U.S. Rep. Compares State Regulation of HF to Jim Crow?
There was an interesting exchange this afternoon during a House hearing between Rep. Gerry Connolly (D-Va.) and Pennsylvania Department of Environmental Protection Secretary Michael Krancer, an exchange that focused on who should hold primacy in regulation hydraulic fracturing: the states, or the federal government?
EID was there for the hearing (check out our Twitter feed for updates from throughout the day) and it was clear that Rep. Connolly believes that the federal government — despite the fact that states have proven over the past 60 years that they can regulate the process effectively — should be put in charge, a position that, even when met with facts by Mr. Krancer, Rep. Connolly refused to withdraw.
At one point, Krancer noted that while his own expertise is in Pennsylvania (it’s who employs him, after all), he believes that states are more than capable of taking primary responsibility for regulating hydraulic fracturing, a conclusion he said his counterparts in other states (as well as his Democratic predecessor in Pennsylvania) have similarly reached.
Rep. Connolly then asked him to offer an “intellectual conceit” that there is a state, somewhere, maybe, possibly, that doesn’t have regulations as robust as those in Pennsylvania. Krancer responded to this ridiculous premise with an equally ridiculous answer, saying he could also concede that “Sasquatch is in the woods, but that doesn’t get us anywhere.” Rep. Connolly, clearly incensed, then proceeded to cut him off — after asking Krancer the question, mind you — in order to interject: “This is my time!”
And this is where things got interesting.
Rep. Connolly launched from that exchange into what can only be described as one of the more fascinating leaps in logic in modern times, directly tying Mr. Krancer’s arguments to … racial segregation. Connolly said:
“Those are the same kinds of arguments that have been used for generations against federal involvement. If we were talking 40, 50 years ago about, for example, Jim Crow laws in the South, and the Civil Rights Movement, we would have heard testimony right here at this table…”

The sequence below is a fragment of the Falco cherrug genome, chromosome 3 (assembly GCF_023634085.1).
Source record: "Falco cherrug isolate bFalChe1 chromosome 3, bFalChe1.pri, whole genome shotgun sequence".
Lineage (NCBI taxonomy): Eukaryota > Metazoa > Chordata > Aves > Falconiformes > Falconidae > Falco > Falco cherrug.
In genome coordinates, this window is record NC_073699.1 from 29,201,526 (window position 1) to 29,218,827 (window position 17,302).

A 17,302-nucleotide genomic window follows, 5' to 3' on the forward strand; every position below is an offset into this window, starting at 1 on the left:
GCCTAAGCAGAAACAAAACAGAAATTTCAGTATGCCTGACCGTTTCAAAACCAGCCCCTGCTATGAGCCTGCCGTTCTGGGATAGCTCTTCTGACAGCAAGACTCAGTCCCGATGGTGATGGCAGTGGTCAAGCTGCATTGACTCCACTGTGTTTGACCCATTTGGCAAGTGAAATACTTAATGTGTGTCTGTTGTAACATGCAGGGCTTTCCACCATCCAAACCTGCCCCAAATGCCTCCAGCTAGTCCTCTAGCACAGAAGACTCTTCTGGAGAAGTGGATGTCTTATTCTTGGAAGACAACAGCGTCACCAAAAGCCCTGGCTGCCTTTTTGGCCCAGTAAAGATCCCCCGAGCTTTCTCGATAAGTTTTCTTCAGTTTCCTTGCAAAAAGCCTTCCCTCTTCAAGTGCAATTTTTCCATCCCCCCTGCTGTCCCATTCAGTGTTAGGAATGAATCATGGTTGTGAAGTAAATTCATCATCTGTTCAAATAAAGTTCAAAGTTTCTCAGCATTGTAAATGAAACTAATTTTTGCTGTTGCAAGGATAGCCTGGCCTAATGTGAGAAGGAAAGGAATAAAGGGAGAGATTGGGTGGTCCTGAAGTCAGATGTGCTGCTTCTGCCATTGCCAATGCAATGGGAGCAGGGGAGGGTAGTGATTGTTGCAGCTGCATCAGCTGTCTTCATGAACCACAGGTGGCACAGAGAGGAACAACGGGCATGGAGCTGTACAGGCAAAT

Upon hearing such an outrageous statement, Secretary Krancer attempted to interject. “With all due respect,” Krancer said. That only further angered Rep. Connolly, who barked back at the DEP Secretary once again: “This is my time!”
(To get even more details, including a post-hearing reaction from Secretary Krancer, be sure to check out Talia Buford’s coverage of the whole exchange [subs. req’d].)
Rep. Connolly went on to lecture Krancer that the Secretary doesn’t have the “expertise” to speak for other states and their regulatory programs, and therefore, according to Rep. Connolly, the Secretary’s own observations are not applicable to the nation as a whole.
The irony here – beyond the fact that Rep. Connolly, who has a background in literature and public administration, tried to lecture a state regulator about environmental regulation in his own state – is that the Congressman supports federal regulation of hydraulic fracturing on the basis that states aren’t equipped with the tools to do so adequately. Yet Rep. Connolly – a recent entrant to the national debate over HF, mostly because he represents a district where zero oil and gas activity is found — could not name single incident where the state was either ill equipped or responded inadequately, nor is there any evidence that the federal government possesses the tools and expertise to be an effective regulator of hydraulic fracturing.
The overwhelming evidence – 1.2 million wells hydraulically fractured over the past six decades without a single case of water contamination – is proof enough that state regulation has been effective in protecting the public. Handing that authority over to the U.S. EPA – which itself has stated on numerous occasions that there is no evidence of water contamination and that state regulations are already effective – is a solution in search of a problem.
And unfortunately for Rep. Connolly, no amount of hyperbole can change those facts.